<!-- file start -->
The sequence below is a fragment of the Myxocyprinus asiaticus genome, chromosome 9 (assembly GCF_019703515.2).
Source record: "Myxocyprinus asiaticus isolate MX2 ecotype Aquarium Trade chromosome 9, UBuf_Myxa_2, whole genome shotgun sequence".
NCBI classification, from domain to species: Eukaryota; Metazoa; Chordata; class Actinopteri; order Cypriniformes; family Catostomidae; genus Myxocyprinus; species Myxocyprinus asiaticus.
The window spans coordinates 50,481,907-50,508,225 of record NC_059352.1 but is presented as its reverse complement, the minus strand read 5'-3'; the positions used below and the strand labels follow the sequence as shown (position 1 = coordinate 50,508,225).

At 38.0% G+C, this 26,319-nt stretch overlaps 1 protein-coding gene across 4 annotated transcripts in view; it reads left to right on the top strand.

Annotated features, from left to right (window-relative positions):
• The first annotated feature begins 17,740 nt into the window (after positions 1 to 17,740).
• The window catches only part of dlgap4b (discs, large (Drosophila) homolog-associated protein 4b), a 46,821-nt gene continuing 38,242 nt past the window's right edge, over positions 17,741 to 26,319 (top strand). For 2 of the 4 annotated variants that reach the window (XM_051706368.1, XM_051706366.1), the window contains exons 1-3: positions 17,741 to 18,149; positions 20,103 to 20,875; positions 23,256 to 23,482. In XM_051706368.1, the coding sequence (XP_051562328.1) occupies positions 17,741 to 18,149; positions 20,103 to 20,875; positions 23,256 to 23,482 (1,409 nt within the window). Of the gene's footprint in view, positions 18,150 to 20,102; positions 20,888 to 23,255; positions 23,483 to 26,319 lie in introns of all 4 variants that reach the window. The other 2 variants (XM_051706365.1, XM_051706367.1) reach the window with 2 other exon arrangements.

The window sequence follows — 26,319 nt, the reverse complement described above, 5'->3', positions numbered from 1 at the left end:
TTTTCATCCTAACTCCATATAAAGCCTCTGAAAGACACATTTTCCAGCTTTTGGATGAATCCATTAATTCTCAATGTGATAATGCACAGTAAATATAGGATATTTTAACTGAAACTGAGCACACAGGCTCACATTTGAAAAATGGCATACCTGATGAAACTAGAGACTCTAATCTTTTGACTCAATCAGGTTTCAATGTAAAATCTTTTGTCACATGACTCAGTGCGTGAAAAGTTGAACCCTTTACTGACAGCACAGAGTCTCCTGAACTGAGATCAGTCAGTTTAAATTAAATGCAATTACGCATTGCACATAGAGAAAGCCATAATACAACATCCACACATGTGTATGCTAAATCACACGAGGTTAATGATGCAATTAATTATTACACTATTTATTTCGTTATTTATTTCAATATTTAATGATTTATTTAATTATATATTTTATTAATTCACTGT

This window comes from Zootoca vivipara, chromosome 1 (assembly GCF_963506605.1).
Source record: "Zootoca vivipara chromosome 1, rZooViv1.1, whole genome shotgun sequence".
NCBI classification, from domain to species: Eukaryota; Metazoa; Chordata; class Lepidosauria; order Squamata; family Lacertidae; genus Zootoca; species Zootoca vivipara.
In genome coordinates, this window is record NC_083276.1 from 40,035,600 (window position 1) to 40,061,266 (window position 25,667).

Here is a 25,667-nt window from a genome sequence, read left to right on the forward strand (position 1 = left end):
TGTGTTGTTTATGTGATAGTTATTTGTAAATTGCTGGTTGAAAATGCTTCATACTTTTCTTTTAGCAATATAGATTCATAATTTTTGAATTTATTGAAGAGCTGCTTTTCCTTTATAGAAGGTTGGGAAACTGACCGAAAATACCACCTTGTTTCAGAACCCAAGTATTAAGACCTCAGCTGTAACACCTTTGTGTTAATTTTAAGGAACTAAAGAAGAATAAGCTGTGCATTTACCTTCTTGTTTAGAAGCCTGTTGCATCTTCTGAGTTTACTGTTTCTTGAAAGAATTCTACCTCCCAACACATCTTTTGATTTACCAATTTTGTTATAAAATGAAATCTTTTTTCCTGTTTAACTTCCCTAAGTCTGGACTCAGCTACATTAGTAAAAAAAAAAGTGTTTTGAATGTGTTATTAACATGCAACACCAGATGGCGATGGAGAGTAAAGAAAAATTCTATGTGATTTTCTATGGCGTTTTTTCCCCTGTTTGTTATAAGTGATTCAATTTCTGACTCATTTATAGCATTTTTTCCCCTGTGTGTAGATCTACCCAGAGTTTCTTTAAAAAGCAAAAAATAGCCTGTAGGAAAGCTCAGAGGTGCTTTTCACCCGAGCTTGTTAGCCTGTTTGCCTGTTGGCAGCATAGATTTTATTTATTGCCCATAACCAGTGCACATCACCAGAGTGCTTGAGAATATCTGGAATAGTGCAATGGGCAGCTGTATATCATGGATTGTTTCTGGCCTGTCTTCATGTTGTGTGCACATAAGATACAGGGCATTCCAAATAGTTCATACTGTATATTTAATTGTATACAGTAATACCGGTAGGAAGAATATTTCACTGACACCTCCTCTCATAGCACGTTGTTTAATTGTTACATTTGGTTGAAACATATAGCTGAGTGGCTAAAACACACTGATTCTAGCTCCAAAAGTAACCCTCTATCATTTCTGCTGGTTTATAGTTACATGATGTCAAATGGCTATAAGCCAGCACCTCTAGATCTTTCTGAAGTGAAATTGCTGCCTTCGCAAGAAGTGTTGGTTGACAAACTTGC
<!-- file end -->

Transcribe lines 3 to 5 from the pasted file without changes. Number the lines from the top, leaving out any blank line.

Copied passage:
NCBI classification, from domain to species: Eukaryota; Metazoa; Chordata; class Actinopteri; order Cypriniformes; family Catostomidae; genus Myxocyprinus; species Myxocyprinus asiaticus.
The window spans coordinates 50,481,907-50,508,225 of record NC_059352.1 but is presented as its reverse complement, the minus strand read 5'-3'; the positions used below and the strand labels follow the sequence as shown (position 1 = coordinate 50,508,225).

At 38.0% G+C, this 26,319-nt stretch overlaps 1 protein-coding gene across 4 annotated transcripts in view; it reads left to right on the top strand.